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Courage

The illustrious Brene Brown* defines courage as, “sharing your whole story with your whole heart.” I think this is the most beautiful definition, erradicating ideas of faultless strength and heroics as an ideal to seek, and instead posturing that life is simply about, inhabiting your story, and doing such will do something magical in your life and those around you.

My friend, Chris, and I had a conversation on Saturday about blogging, specifically whether it is possible to have a blog that is 100% honest, good and bad. I, of course, being the Debbie that I am, said it wasn’t possible. How can you paint a full picture of a person in just this format? Not that you can’t get a good picture, and not that you can’t be honest, but 100%, I just don’t know.

But, then I’ve been thinking about what Brene (we are BFFs, I call her Brene, ok?) says and I’ve been thinking about my own life. 100% honest or not, this is just one of the many opportunities I have to inhabit my story, to tell it with my whole heart.

I’m not very good at this. I mean, I can be, but my default is much more…how do you say in a way that makes me seem awesome still…secretive and deflective. I am great at listening. At talking about you. But, myself? Insert self-depricating joke and change the subject. I mean, I’m not saying I don’t talk about myself, it’s just not always my instinct.** But, Brene makes me want to be a better person, because that’s what BFFs do.

What would happen if we all lived that courageously?

*You are welcome I’m sorry to everyone who has heard me obsess about her in conversation for the past few weeks. No, I’m not.

**Before I sound humbler and holier than you, I should tell you, I think about myself plenty. My not talking about myself isn’t a sign of selflessness, that’s for sure.

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I had a conversation with a friend last night which summed up some thoughts I’d been having on the subject. The good, hard work of life. The work of taking this theology and these ideas of who God is and bringing it down to everyday life. This is hard. But, truly, this is important.

I think of this on days when I feel so tired and I don’t want to drag myself out of bed and I don’t want to be sweet and generous. On days when isolation and self-indulgence seem much, much easier. And, admitedly, some days I think of this and isolate and self-indulge anyway. I crawl into bed and watch the Office and don’t answer my phone when people who love me fiercely call to see how I am. This wallowing can’t do any good for too long. It’s just a broken disguise for life giving rest.

The good, hard work reminds me on these days that I am doing something, that this being alive thing maybe the simple truth of it all. That sometimes it is good and enough if the greatest thing I do all day is to love one person (even myself) a little bit better, then that’s revolutionary. The good, hard work reminds me that this life, the light should truly shine in all corners of my ragged self. And that those places where I’d rather wallow in darkness are simply lies. And there is an everyday work to shining light places of yourself into dark places of yourself. We want these grand footings, these sure places, these places where we can then control, navigate, and, “No thanks God, I’m doing just fine.” And all the while God is right there sojourning on with us. Crying and weeping and sometimes screaming, although, I’m sure with much more grace and love than I do it with. But, if nothing else it makes the hard, good, everyday work of it possible. Because God is an everyday sort of person, and though it’s hard to see, it’s the work of redemption. Slow. Hard. Sometimes a little painful even.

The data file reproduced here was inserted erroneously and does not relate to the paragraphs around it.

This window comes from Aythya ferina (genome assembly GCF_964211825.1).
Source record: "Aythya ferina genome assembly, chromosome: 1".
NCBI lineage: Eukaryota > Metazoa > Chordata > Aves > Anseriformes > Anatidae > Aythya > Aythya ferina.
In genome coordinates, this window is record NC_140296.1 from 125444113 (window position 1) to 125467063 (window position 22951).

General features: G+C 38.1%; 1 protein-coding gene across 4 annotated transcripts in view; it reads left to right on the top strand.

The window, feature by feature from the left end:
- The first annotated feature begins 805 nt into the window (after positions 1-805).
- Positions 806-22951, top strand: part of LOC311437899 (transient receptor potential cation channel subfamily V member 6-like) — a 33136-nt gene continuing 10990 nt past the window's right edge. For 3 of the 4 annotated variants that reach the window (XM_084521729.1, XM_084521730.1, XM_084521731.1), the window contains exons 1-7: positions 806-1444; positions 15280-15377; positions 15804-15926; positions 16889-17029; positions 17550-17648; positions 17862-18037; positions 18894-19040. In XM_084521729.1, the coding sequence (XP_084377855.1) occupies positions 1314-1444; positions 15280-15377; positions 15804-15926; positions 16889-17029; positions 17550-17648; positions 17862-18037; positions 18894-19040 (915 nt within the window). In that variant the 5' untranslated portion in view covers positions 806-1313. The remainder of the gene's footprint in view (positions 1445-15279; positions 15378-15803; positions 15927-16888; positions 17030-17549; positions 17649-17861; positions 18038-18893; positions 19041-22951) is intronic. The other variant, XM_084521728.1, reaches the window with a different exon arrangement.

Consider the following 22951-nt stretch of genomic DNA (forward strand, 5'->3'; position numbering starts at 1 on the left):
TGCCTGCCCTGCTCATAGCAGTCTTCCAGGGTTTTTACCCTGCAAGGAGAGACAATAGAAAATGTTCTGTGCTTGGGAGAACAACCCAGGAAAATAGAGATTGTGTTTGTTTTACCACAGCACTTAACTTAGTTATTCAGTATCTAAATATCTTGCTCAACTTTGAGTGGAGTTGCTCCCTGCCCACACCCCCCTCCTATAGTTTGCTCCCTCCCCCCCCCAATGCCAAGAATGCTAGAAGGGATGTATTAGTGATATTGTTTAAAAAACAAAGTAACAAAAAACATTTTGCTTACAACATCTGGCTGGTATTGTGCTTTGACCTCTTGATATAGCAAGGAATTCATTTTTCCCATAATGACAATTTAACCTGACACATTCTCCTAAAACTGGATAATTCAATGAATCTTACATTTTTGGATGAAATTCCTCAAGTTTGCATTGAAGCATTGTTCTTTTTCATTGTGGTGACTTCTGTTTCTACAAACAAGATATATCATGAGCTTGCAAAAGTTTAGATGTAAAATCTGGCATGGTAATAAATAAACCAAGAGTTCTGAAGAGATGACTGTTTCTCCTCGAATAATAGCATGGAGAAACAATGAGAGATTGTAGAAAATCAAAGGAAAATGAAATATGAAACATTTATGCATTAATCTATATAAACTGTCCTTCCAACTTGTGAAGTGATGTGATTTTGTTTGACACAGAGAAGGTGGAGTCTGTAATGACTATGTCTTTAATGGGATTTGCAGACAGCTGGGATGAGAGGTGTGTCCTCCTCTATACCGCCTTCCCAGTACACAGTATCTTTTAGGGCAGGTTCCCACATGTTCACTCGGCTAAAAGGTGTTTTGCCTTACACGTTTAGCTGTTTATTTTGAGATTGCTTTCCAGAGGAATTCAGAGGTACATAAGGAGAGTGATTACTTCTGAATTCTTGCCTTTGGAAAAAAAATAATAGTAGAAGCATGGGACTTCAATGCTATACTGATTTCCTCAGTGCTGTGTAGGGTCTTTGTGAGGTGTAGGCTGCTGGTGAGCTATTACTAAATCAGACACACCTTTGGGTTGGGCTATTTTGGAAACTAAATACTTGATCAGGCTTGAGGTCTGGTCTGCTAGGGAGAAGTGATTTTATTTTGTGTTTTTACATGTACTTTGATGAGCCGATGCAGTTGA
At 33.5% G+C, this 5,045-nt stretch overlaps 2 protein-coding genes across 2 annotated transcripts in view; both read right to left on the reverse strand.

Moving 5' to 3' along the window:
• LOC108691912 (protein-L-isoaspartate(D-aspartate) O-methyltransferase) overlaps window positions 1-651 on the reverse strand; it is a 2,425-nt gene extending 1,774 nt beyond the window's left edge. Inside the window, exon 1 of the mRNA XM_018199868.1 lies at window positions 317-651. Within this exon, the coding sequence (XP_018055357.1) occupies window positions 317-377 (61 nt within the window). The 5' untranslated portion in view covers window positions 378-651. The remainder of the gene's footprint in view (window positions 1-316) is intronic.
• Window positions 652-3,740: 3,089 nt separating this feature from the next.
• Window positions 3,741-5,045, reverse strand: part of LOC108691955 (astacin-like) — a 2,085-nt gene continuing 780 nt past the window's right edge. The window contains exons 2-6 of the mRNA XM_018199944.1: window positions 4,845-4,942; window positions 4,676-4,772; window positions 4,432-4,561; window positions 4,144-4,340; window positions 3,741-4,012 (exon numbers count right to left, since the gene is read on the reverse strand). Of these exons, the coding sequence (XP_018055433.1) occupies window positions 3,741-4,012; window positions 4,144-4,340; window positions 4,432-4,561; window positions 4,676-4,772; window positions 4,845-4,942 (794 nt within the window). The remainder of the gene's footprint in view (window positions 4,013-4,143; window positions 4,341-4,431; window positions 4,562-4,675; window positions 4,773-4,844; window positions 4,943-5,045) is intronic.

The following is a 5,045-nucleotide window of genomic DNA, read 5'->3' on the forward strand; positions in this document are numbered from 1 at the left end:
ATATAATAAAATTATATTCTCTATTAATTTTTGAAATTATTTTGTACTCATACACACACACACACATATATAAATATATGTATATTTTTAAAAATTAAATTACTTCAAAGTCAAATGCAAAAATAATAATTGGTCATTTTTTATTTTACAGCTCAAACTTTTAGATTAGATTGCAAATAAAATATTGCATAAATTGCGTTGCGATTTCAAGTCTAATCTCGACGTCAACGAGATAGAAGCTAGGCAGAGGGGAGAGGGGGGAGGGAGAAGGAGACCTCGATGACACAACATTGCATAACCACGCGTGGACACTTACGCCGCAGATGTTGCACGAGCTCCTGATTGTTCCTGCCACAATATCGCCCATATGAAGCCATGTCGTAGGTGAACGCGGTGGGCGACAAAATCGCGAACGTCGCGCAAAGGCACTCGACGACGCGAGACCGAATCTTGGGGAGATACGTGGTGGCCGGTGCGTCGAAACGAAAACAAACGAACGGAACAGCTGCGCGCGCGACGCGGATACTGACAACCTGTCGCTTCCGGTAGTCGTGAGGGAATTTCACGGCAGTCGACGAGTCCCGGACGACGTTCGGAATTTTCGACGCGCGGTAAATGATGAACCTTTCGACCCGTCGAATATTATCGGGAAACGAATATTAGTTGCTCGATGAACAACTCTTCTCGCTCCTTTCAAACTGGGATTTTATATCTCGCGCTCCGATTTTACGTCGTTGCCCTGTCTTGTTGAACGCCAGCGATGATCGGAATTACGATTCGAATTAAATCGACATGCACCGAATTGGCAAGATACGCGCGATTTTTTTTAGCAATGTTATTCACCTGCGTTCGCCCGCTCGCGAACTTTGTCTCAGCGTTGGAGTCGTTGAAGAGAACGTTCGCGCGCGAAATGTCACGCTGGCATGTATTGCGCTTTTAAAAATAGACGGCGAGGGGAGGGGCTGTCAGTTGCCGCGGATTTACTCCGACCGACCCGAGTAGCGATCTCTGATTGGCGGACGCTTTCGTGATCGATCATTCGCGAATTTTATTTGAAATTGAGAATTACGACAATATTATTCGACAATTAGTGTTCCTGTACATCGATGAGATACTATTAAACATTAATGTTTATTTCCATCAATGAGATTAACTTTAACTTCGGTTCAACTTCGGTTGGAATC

And this sort of hard work, it takes courage. It’s in the folds of the dailiness. It’s in the mundane moments. Today, for me, this courage was simply waking up. It was knowing my car currently wasn’t starting and that I had stayed up too late. It was desparately wanting to fake illness and stay home all day long, curled up in said bed watching said Office episodes. I didn’t want to ask for help with my car. I didn’t want to go nanny boys are are rascally and often rude, but still sometimes cute. Last night, that hard, courageous work looked like admitting fault to a friend. Writing a facebook message to someone I didn’t much know. But, in these small ways, in these daily ways, through this hard, good work, we’re courageously creating pieces of light, here and there, we’re building communities, and sometimes we’re just planting trees for the next person to sit under. It’s that simple. It’s that hard.

But, in the end I love it. I love it because it is always good because God is always good. Even when it hurts like hell and I can’t remember that God is good, God is still good. And that’s the sort of thing I can hold onto.

And when I can’t hold onto it, that’s the sort of thing that holds onto me.

www.incourage.me

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